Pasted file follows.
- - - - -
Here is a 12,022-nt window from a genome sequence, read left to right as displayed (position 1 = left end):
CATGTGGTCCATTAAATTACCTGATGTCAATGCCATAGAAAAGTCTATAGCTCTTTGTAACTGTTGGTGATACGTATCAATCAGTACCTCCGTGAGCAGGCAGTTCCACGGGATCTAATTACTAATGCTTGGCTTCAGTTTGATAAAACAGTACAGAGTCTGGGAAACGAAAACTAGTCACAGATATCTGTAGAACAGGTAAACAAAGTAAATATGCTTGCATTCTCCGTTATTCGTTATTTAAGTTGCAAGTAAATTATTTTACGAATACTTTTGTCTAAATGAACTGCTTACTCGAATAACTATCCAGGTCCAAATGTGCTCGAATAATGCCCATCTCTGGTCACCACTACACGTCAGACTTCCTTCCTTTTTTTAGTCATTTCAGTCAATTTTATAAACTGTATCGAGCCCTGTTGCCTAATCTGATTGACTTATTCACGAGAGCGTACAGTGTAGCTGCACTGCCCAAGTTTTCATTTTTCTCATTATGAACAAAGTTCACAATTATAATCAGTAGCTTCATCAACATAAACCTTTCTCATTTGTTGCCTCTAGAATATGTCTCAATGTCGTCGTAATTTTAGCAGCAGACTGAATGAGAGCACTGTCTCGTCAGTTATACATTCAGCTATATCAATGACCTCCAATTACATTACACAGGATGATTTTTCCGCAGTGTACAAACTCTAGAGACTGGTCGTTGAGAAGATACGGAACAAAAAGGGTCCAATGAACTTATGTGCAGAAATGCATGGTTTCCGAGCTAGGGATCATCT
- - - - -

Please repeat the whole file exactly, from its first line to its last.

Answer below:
Here is a 12,022-nt window from a genome sequence, read left to right as displayed (position 1 = left end):
CATGTGGTCCATTAAATTACCTGATGTCAATGCCATAGAAAAGTCTATAGCTCTTTGTAACTGTTGGTGATACGTATCAATCAGTACCTCCGTGAGCAGGCAGTTCCACGGGATCTAATTACTAATGCTTGGCTTCAGTTTGATAAAACAGTACAGAGTCTGGGAAACGAAAACTAGTCACAGATATCTGTAGAACAGGTAAACAAAGTAAATATGCTTGCATTCTCCGTTATTCGTTATTTAAGTTGCAAGTAAATTATTTTACGAATACTTTTGTCTAAATGAACTGCTTACTCGAATAACTATCCAGGTCCAAATGTGCTCGAATAATGCCCATCTCTGGTCACCACTACACGTCAGACTTCCTTCCTTTTTTTAGTCATTTCAGTCAATTTTATAAACTGTATCGAGCCCTGTTGCCTAATCTGATTGACTTATTCACGAGAGCGTACAGTGTAGCTGCACTGCCCAAGTTTTCATTTTTCTCATTATGAACAAAGTTCACAATTATAATCAGTAGCTTCATCAACATAAACCTTTCTCATTTGTTGCCTCTAGAATATGTCTCAATGTCGTCGTAATTTTAGCAGCAGACTGAATGAGAGCACTGTCTCGTCAGTTATACATTCAGCTATATCAATGACCTCCAATTACATTACACAGGATGATTTTTCCGCAGTGTACAAACTCTAGAGACTGGTCGTTGAGAAGATACGGAACAAAAAGGGTCCAATGAACTTATGTGCAGAAATGCATGGTTTCCGAGCTAGGGATCATCT